But even if that doesn’t turn out to be, the former US-based player could still have the opportunity to work with a national team as a coach someday.

Oliver is among a group of local coaches who passed the recent Concacaf ‘D’ License course staged by the T&T Football Association (TTFA). He received his coaching certificate last week from the local governing body after undergoing the course conduced by Concacaf instructors Lenny Lake and Andre Waugh and subsequently passing the “D” license examination at the TTFA offices at the Hasely Crawford Stadium a few weeks ago.

It is likely he will serve as a coach at the reigning Pro League champion club but he is also eying a call to national coaching duty as well.

“It’s been an eye opening experience for me working with the instructors and the youngsters,” Oliver said. “We tend to pay attention to the adult aspect of development and always want the finish product and not be involved in the starting of the product. For me it is more enjoyable coaching the youths.

“The instructors were of the highest level and they brought a whole lot of wisdom and understanding on how to deal with kids. One of the key aspects for it was letting us know that the game itself is the greatest teacher at that age. The way the instructors presented the course to us was a stand out. They allowed us to individually grow into it and see the whole picture of coaching at that level.”

Oliver said he was grateful for the opportunity put forward by the TTFA with the staging of the course. “I feel it was great to see the TTFA partnering with Concacaf and bringing the course to us.

I always feel it’s really good that the players who are involved in the Pro League now and who understand the mechanism of the players currently in the country to be involved in coaching. And with players like myself, Hector Sam, Kerry Baptiste and Joel Gibbons, if we can continue expanding our knowledge on the coaching side, who knows one day we can go on to working as a coach with the national senior team or one of the national youth teams,” Oliver said.

The real measure of a man's character is what he would do if he knew he would never be found out.

Offline Deeks

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Re: Marvin Oliver eyes coaching role.
« Reply #218 on: May 07, 2015, 03:55:43 AM »
Go dey, dred, go dey!!

Offline coache

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Marvin Oliver
« Reply #219 on: May 23, 2015, 03:31:29 PM »
It is time for Coach Hart to open his eyes and his brain to Mr Marvin Oliver...dis nonsense talk about fitness is nonsense..get this player on yuh Gold Cup roster.

Offline FF

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Re: Marvin Oliver eyes coaching role.
« Reply #220 on: May 23, 2015, 06:47:37 PM »
Marvin Oliver has had a visa issue in the past. Not sure if that is still the case but he may be ruled out of travel to the U.S. 
THE BEATINGS WILL CONTINUE UNTIL MORALE IMPROVES

Online Tallman

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Re: Marvin Oliver Interview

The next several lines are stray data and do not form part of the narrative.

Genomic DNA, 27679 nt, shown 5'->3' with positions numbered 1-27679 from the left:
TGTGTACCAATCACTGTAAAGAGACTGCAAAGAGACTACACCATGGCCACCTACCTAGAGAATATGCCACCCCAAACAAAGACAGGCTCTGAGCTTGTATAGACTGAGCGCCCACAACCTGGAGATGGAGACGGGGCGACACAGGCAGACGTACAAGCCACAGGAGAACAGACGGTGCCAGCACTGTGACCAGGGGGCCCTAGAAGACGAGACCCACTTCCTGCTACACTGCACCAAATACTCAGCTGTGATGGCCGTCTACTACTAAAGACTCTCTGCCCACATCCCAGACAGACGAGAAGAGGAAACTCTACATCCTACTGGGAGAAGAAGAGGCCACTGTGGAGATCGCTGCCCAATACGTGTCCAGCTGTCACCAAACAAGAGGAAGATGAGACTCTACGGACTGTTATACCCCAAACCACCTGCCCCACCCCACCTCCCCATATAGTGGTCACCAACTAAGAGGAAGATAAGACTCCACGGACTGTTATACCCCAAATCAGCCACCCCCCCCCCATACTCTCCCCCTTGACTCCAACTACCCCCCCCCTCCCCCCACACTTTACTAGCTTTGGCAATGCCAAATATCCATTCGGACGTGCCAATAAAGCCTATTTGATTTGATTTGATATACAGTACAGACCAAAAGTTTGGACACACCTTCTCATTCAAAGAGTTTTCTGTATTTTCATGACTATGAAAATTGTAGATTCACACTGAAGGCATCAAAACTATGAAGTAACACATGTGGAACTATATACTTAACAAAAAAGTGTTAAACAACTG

« Reply #221 on: November 27, 2015, 12:23:09 PM »
WATCH: One on one with Marvin Oliver

<a href="https://www.youtube.com/v/8PcPuUJaqjU" target="_blank" class="new_win">https://www.youtube.com/v/8PcPuUJaqjU</a>
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Offline KND2

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Re: Marvin Oliver Interview
« Reply #222 on: November 27, 2015, 05:01:51 PM »
Hat trick marvin .

What a player I remember him that San Juan hatrick run like it was yesterday.

Staten Island Vipers. etc

Then back home to finish in the pro league.

A footballer to the very end.

Big time baller that.

Still playing at 40 most me walking round with big belly


Big up Marvin

Offline Insider

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Re: Marvin Oliver eyes coaching role.
« Reply #223 on: January 26, 2016, 10:38:41 AM »
Central FC fired Marvin Oliver this morning.


Offline Flex

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Re: Marvin Oliver Thread
« Reply #224 on: January 27, 2016, 03:38:07 AM »
Oliver’s Central FC contract terminated
By JOEL BAILEY (Newsday)


VETERAN MIDFIELDER Marvin Oliver is no longer a member of Digicel Pro League 2014-2015 champions Central FC. But there are serious doubts as to if the 40-year-old left was forced out of the club or if he left on his own accord.

Reports emerged that Central FC had terminated Oliver’s contract with immediate effect, with Oliver receiving the news yesterday morning when he arrived for training at the Manny Ramjohn Stadium, Marabella.

The termination letter, published on online website Wired868.com and allegedly unsigned, read in part, “team manager Kevin Jeffrey has informed me that you have requested the club to terminate (sic) your contract as you wish to move to a new club. It is with great reluctance what I will accede to your request and arrange for your release effective (immediately).

Oliver, in a candid telephone interview with Newsday yesterday, revealed that Jeffrey summoned him and gave him the letter.

“When I read it, it informed me that my request had been granted (but) I never made a request to leave the club. And it said from immediate effect. I don’t know if it was a letter they had all the time and (were) just waiting on the moment to give it to me,” said the former Crab Connection, North East Stars, Caledonia AIA and San Juan Jabloteh midfielder.